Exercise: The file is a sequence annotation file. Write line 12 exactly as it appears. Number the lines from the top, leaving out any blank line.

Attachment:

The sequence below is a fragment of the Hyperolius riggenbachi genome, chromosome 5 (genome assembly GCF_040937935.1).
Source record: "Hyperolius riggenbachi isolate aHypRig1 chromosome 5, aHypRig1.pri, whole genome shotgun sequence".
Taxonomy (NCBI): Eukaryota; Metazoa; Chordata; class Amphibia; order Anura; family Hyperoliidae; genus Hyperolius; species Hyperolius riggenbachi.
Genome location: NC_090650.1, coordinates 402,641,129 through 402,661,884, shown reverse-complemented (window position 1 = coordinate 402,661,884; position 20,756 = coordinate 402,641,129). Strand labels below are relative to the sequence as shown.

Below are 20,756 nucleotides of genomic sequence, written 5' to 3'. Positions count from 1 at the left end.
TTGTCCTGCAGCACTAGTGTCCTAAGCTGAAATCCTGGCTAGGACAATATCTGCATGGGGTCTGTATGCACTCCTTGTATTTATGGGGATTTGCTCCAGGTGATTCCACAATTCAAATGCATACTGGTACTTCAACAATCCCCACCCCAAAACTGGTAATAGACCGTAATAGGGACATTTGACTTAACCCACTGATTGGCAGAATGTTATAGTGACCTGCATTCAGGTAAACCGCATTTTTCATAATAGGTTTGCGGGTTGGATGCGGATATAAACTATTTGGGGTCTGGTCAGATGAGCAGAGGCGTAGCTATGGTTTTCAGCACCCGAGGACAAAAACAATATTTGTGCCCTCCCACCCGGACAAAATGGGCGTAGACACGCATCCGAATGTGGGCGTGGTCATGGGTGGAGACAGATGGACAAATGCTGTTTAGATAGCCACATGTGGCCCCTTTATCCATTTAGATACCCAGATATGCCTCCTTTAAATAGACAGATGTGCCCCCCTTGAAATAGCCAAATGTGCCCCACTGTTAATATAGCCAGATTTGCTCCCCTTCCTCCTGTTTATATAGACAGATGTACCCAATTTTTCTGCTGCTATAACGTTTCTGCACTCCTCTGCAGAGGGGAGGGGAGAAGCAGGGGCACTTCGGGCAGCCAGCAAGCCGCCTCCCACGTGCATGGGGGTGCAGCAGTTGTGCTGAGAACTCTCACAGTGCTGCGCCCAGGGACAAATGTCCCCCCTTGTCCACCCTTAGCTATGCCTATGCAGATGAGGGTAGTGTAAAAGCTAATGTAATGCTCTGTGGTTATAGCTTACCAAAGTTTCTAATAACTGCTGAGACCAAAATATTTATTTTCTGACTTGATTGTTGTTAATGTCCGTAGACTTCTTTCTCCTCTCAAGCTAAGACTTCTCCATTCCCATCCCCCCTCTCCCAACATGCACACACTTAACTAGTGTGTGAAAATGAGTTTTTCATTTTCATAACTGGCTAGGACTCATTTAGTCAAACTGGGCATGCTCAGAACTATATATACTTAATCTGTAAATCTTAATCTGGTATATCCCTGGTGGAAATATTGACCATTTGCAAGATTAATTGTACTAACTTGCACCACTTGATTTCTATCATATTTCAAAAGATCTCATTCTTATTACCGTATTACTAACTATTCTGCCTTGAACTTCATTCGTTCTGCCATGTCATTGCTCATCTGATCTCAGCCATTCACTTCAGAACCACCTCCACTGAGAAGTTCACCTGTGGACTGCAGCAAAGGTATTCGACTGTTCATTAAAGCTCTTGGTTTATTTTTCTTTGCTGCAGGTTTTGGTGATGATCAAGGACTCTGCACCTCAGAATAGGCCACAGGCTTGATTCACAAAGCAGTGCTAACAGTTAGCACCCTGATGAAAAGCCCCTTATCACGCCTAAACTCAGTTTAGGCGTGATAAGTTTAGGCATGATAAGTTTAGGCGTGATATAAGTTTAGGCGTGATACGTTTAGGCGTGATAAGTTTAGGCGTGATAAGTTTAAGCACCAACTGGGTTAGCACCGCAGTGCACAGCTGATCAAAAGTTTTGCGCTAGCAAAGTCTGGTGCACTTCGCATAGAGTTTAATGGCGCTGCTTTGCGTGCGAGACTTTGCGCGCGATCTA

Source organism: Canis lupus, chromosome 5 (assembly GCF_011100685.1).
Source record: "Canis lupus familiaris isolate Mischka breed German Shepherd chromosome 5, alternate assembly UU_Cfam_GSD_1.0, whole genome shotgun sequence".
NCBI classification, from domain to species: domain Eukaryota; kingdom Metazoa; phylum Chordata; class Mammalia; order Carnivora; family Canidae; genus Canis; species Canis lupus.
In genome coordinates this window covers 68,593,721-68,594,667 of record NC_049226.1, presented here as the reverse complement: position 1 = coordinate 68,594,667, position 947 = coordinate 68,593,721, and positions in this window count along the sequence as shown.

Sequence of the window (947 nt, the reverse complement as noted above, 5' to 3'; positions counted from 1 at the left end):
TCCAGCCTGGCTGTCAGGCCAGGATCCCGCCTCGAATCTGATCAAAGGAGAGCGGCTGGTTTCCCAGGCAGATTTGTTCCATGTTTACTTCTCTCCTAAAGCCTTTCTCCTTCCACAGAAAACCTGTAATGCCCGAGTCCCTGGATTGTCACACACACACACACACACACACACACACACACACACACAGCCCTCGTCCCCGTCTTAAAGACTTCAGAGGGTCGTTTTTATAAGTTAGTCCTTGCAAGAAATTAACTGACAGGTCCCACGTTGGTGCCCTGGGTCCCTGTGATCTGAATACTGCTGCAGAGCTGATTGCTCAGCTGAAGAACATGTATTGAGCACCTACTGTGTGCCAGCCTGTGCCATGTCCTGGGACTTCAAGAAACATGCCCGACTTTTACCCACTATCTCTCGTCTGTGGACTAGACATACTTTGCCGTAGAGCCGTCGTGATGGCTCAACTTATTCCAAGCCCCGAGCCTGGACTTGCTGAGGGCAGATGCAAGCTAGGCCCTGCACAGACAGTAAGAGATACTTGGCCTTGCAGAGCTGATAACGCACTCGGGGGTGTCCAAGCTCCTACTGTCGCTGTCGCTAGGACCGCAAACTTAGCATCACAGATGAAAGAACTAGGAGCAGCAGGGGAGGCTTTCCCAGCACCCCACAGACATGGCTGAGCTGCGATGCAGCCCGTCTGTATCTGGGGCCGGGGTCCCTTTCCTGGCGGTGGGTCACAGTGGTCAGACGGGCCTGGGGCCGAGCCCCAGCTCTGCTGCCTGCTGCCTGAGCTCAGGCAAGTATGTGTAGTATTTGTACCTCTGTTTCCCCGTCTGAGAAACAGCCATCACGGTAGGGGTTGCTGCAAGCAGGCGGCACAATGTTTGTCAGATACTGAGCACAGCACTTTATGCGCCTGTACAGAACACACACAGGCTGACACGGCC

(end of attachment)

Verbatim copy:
TCCAGCCTGGCTGTCAGGCCAGGATCCCGCCTCGAATCTGATCAAAGGAGAGCGGCTGGTTTCCCAGGCAGATTTGTTCCATGTTTACTTCTCTCCTAAAGCCTTTCTCCTTCCACAGAAAACCTGTAATGCCCGAGTCCCTGGATTGTCACACACACACACACACACACACACACACACACACACACAGCCCTCGTCCCCGTCTTAAAGACTTCAGAGGGTCGTTTTTATAAGTTAGTCCTTGCAAGAAATTAACTGACAGGTCCCACGTTGGTGCCCTGGGTCCCTGTGATCTGAATACTGCTGCAGAGCTGATTGCTCAGCTGAAGAACATGTATTGAGCACCTACTGTGTGCCAGCCTGTGCCATGTCCTGGGACTTCAAGAAACATGCCCGACTTTTACCCACTATCTCTCGTCTGTGGACTAGACATACTTTGCCGTAGAGCCGTCGTGATGGCTCAACTTATTCCAAGCCCCGAGCCTGGACTTGCTGAGGGCAGATGCAAGCTAGGCCCTGCACAGACAGTAAGAGATACTTGGCCTTGCAGAGCTGATAACGCACTCGGGGGTGTCCAAGCTCCTACTGTCGCTGTCGCTAGGACCGCAAACTTAGCATCACAGATGAAAGAACTAGGAGCAGCAGGGGAGGCTTTCCCAGCACCCCACAGACATGGCTGAGCTGCGATGCAGCCCGTCTGTATCTGGGGCCGGGGTCCCTTTCCTGGCGGTGGGTCACAGTGGTCAGACGGGCCTGGGGCCGAGCCCCAGCTCTGCTGCCTGCTGCCTGAGCTCAGGCAAGTATGTGTAGTATTTGTACCTCTGTTTCCCCGTCTGAGAAACAGCCATCACGGTAGGGGTTGCTGCAAGCAGGCGGCACAATGTTTGTCAGATACTGAGCACAGCACTTTATGCGCCTGTACAGAACACACACAGGCTGACACGGCC